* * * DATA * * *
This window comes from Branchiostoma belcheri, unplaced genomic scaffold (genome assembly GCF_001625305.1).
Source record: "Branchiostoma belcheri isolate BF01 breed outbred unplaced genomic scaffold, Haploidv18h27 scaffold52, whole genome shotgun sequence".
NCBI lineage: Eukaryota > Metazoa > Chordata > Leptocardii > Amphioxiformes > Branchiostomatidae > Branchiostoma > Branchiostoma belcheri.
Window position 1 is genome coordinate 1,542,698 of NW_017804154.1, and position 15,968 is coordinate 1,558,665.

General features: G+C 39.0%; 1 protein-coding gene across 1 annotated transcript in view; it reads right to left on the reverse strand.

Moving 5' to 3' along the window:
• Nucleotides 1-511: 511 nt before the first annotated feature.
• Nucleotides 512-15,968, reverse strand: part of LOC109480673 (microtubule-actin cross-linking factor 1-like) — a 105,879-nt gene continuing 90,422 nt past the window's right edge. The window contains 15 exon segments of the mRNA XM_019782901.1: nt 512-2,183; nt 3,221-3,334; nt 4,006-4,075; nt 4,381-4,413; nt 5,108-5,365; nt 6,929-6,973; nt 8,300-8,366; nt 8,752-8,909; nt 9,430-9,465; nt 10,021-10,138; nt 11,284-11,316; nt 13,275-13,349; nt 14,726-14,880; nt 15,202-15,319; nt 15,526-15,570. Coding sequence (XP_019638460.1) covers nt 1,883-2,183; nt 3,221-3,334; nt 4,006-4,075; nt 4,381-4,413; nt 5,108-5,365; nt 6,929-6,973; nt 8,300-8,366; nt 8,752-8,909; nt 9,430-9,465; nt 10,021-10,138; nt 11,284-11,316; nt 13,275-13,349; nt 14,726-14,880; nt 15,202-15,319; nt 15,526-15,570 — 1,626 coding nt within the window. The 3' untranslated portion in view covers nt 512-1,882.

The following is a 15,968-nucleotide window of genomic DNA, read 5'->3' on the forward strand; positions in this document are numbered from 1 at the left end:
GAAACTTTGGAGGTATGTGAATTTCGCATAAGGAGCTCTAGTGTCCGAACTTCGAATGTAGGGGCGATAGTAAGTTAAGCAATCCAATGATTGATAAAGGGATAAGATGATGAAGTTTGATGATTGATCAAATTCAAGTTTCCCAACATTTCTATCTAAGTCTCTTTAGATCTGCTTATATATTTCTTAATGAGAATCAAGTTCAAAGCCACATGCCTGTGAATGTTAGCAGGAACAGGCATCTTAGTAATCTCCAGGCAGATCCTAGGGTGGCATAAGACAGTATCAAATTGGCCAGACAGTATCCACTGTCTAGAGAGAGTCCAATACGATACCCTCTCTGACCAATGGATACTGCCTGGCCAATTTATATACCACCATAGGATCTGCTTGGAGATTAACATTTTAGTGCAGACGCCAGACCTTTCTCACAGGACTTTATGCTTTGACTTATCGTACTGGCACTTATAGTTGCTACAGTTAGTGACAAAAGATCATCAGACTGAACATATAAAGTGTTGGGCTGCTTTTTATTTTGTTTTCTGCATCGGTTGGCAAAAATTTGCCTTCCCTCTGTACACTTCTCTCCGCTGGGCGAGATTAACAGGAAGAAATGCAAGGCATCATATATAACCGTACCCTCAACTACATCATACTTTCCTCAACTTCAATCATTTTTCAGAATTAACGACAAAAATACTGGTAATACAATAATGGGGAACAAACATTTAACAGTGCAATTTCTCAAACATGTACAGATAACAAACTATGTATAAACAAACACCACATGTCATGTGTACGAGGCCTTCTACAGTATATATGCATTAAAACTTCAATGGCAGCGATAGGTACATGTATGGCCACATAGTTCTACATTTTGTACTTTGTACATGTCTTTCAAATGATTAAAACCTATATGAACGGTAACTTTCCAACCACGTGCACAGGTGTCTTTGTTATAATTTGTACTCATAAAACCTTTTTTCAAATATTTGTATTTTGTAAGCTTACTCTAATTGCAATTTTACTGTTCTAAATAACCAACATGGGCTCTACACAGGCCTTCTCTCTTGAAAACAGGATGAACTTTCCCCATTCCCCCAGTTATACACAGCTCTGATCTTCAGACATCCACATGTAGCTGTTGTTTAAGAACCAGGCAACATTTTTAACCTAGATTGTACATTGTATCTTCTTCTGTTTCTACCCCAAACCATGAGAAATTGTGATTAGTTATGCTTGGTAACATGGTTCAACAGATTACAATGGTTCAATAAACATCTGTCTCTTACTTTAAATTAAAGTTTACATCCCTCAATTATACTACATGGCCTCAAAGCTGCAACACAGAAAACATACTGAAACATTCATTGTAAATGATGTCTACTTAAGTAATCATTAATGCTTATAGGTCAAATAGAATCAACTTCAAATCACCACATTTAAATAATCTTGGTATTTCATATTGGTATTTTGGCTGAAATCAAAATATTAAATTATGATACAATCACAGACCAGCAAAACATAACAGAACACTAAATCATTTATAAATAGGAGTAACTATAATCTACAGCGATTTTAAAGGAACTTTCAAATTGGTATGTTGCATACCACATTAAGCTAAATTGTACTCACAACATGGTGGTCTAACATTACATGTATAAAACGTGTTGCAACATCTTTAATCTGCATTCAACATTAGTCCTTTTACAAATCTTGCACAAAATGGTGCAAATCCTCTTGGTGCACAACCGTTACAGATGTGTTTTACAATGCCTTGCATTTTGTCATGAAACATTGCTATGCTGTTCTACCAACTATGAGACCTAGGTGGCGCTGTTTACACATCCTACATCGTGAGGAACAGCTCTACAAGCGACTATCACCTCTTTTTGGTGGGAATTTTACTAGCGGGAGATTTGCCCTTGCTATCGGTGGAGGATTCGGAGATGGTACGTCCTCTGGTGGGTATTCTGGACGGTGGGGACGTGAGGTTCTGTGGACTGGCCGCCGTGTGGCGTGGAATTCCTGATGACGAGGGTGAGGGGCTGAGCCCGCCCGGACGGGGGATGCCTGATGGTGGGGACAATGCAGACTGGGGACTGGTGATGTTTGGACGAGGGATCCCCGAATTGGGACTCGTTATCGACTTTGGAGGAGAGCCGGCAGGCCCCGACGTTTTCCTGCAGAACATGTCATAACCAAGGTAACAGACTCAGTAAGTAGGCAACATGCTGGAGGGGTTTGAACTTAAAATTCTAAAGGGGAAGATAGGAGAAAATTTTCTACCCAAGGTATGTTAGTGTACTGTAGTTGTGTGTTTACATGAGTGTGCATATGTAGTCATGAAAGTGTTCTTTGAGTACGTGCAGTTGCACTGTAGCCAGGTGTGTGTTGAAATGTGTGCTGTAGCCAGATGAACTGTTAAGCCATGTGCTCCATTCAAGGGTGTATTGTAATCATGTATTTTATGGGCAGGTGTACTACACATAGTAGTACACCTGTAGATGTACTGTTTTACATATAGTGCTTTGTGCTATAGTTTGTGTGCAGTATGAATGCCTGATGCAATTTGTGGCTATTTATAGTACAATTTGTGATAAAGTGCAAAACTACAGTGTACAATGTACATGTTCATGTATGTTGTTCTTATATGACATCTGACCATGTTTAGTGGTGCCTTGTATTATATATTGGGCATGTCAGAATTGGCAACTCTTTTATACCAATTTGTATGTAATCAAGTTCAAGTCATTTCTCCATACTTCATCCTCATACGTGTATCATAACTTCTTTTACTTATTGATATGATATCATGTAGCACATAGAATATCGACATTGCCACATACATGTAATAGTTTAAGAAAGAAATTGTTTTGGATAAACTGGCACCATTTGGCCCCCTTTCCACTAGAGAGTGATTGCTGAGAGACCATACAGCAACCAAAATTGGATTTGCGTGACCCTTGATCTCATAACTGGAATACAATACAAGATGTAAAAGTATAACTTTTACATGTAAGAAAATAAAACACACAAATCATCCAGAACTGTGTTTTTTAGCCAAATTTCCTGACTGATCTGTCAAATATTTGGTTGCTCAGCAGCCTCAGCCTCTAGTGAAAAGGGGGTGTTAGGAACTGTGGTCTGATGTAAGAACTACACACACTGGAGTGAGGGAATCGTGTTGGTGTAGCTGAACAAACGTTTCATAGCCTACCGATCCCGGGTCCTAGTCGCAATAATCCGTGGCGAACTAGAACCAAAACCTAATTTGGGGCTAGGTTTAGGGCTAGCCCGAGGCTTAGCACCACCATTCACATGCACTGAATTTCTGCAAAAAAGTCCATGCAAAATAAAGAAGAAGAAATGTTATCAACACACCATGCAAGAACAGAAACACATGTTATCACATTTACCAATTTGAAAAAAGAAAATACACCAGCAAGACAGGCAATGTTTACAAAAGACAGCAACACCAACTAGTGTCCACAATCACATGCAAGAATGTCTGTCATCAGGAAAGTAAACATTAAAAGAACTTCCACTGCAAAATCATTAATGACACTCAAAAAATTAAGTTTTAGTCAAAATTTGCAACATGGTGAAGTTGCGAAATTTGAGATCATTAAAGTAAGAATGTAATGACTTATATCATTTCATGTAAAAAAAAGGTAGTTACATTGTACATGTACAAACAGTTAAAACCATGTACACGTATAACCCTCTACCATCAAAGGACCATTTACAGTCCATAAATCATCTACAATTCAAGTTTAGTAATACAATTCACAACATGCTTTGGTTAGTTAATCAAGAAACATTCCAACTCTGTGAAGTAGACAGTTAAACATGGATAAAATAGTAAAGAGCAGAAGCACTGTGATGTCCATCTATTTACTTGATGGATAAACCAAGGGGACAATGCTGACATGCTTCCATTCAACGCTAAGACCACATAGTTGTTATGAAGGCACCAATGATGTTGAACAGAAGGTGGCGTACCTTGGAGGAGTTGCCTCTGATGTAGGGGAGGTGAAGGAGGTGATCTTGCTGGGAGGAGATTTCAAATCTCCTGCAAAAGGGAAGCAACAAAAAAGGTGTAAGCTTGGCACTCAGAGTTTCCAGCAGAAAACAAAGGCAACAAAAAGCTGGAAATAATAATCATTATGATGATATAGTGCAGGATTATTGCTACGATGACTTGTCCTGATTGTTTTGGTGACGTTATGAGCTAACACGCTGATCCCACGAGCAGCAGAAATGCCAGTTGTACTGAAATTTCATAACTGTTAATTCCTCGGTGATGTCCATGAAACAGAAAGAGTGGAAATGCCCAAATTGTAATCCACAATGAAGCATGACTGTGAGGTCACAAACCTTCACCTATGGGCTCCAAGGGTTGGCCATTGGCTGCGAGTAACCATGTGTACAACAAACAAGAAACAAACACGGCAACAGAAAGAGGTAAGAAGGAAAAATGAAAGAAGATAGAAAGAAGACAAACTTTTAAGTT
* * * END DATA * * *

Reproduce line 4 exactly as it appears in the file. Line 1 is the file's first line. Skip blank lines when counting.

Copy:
Window position 1 is genome coordinate 1,542,698 of NW_017804154.1, and position 15,968 is coordinate 1,558,665.